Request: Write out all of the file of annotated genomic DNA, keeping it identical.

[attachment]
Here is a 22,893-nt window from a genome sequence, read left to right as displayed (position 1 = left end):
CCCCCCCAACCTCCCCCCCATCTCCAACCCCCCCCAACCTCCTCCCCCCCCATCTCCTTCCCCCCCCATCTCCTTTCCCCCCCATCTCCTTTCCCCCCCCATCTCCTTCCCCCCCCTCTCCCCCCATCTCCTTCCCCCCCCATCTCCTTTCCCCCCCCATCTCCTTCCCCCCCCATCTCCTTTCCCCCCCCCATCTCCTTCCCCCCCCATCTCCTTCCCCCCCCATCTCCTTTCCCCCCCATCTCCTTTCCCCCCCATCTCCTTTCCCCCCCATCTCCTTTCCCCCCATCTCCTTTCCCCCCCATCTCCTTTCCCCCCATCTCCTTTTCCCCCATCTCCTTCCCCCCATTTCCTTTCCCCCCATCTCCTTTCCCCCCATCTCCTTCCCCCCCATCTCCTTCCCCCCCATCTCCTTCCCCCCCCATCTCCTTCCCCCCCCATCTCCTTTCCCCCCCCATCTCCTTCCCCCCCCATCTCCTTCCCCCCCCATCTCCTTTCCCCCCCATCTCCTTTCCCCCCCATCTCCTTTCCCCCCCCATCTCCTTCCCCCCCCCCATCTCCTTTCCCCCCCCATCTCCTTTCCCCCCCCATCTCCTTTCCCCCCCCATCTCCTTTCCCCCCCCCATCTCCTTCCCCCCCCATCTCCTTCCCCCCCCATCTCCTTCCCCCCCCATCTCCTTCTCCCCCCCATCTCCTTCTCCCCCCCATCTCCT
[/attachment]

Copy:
Here is a 22,893-nt window from a genome sequence, read left to right as displayed (position 1 = left end):
CCCCCCCAACCTCCCCCCCATCTCCAACCCCCCCCAACCTCCTCCCCCCCCATCTCCTTCCCCCCCCATCTCCTTTCCCCCCCATCTCCTTTCCCCCCCCATCTCCTTCCCCCCCCTCTCCCCCCATCTCCTTCCCCCCCCATCTCCTTTCCCCCCCCATCTCCTTCCCCCCCCATCTCCTTTCCCCCCCCCATCTCCTTCCCCCCCCATCTCCTTCCCCCCCCATCTCCTTTCCCCCCCATCTCCTTTCCCCCCCATCTCCTTTCCCCCCCATCTCCTTTCCCCCCATCTCCTTTCCCCCCCATCTCCTTTCCCCCCATCTCCTTTTCCCCCATCTCCTTCCCCCCATTTCCTTTCCCCCCATCTCCTTTCCCCCCATCTCCTTCCCCCCCATCTCCTTCCCCCCCATCTCCTTCCCCCCCCATCTCCTTCCCCCCCCATCTCCTTTCCCCCCCCATCTCCTTCCCCCCCCATCTCCTTCCCCCCCCATCTCCTTTCCCCCCCATCTCCTTTCCCCCCCATCTCCTTTCCCCCCCCATCTCCTTCCCCCCCCCCATCTCCTTTCCCCCCCCATCTCCTTTCCCCCCCCATCTCCTTTCCCCCCCCATCTCCTTTCCCCCCCCCATCTCCTTCCCCCCCCATCTCCTTCCCCCCCCATCTCCTTCCCCCCCCATCTCCTTCTCCCCCCCATCTCCTTCTCCCCCCCATCTCCT